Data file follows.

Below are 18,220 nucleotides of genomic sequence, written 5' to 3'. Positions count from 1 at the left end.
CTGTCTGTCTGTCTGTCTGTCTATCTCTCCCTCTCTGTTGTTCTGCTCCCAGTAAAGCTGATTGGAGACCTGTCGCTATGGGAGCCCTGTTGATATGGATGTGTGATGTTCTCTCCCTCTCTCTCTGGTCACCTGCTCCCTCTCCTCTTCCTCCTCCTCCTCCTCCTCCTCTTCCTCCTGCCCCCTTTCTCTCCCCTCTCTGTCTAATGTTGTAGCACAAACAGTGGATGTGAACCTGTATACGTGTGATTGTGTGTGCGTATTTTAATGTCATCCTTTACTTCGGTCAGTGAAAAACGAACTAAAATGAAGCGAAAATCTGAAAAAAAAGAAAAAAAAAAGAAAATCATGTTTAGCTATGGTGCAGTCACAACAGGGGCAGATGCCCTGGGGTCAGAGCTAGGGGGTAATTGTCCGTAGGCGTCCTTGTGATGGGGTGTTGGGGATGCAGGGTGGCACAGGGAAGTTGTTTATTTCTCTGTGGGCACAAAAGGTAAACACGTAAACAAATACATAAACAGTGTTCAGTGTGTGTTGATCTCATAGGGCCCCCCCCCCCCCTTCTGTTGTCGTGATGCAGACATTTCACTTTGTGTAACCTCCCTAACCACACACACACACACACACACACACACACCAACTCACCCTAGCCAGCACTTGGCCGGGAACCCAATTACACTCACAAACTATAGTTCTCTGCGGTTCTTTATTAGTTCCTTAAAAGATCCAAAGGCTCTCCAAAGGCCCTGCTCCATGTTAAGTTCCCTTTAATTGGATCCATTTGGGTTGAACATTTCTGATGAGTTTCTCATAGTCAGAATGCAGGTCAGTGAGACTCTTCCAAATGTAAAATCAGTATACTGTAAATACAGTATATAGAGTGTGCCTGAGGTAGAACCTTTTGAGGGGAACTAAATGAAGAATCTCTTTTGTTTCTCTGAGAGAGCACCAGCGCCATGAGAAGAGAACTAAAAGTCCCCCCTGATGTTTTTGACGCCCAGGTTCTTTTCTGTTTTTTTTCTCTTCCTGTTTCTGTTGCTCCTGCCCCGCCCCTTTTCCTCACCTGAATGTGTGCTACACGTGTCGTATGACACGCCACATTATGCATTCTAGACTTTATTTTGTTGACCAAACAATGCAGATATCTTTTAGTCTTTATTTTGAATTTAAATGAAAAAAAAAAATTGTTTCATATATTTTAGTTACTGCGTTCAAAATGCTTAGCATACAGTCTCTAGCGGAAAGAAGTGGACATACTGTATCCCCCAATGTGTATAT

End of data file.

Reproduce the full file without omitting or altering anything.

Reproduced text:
Below are 18,220 nucleotides of genomic sequence, written 5' to 3'. Positions count from 1 at the left end.
CTGTCTGTCTGTCTGTCTGTCTATCTCTCCCTCTCTGTTGTTCTGCTCCCAGTAAAGCTGATTGGAGACCTGTCGCTATGGGAGCCCTGTTGATATGGATGTGTGATGTTCTCTCCCTCTCTCTCTGGTCACCTGCTCCCTCTCCTCTTCCTCCTCCTCCTCCTCCTCCTCTTCCTCCTGCCCCCTTTCTCTCCCCTCTCTGTCTAATGTTGTAGCACAAACAGTGGATGTGAACCTGTATACGTGTGATTGTGTGTGCGTATTTTAATGTCATCCTTTACTTCGGTCAGTGAAAAACGAACTAAAATGAAGCGAAAATCTGAAAAAAAAGAAAAAAAAAAGAAAATCATGTTTAGCTATGGTGCAGTCACAACAGGGGCAGATGCCCTGGGGTCAGAGCTAGGGGGTAATTGTCCGTAGGCGTCCTTGTGATGGGGTGTTGGGGATGCAGGGTGGCACAGGGAAGTTGTTTATTTCTCTGTGGGCACAAAAGGTAAACACGTAAACAAATACATAAACAGTGTTCAGTGTGTGTTGATCTCATAGGGCCCCCCCCCCCCCTTCTGTTGTCGTGATGCAGACATTTCACTTTGTGTAACCTCCCTAACCACACACACACACACACACACACACACACCAACTCACCCTAGCCAGCACTTGGCCGGGAACCCAATTACACTCACAAACTATAGTTCTCTGCGGTTCTTTATTAGTTCCTTAAAAGATCCAAAGGCTCTCCAAAGGCCCTGCTCCATGTTAAGTTCCCTTTAATTGGATCCATTTGGGTTGAACATTTCTGATGAGTTTCTCATAGTCAGAATGCAGGTCAGTGAGACTCTTCCAAATGTAAAATCAGTATACTGTAAATACAGTATATAGAGTGTGCCTGAGGTAGAACCTTTTGAGGGGAACTAAATGAAGAATCTCTTTTGTTTCTCTGAGAGAGCACCAGCGCCATGAGAAGAGAACTAAAAGTCCCCCCTGATGTTTTTGACGCCCAGGTTCTTTTCTGTTTTTTTTCTCTTCCTGTTTCTGTTGCTCCTGCCCCGCCCCTTTTCCTCACCTGAATGTGTGCTACACGTGTCGTATGACACGCCACATTATGCATTCTAGACTTTATTTTGTTGACCAAACAATGCAGATATCTTTTAGTCTTTATTTTGAATTTAAATGAAAAAAAAAAATTGTTTCATATATTTTAGTTACTGCGTTCAAAATGCTTAGCATACAGTCTCTAGCGGAAAGAAGTGGACATACTGTATCCCCCAATGTGTATAT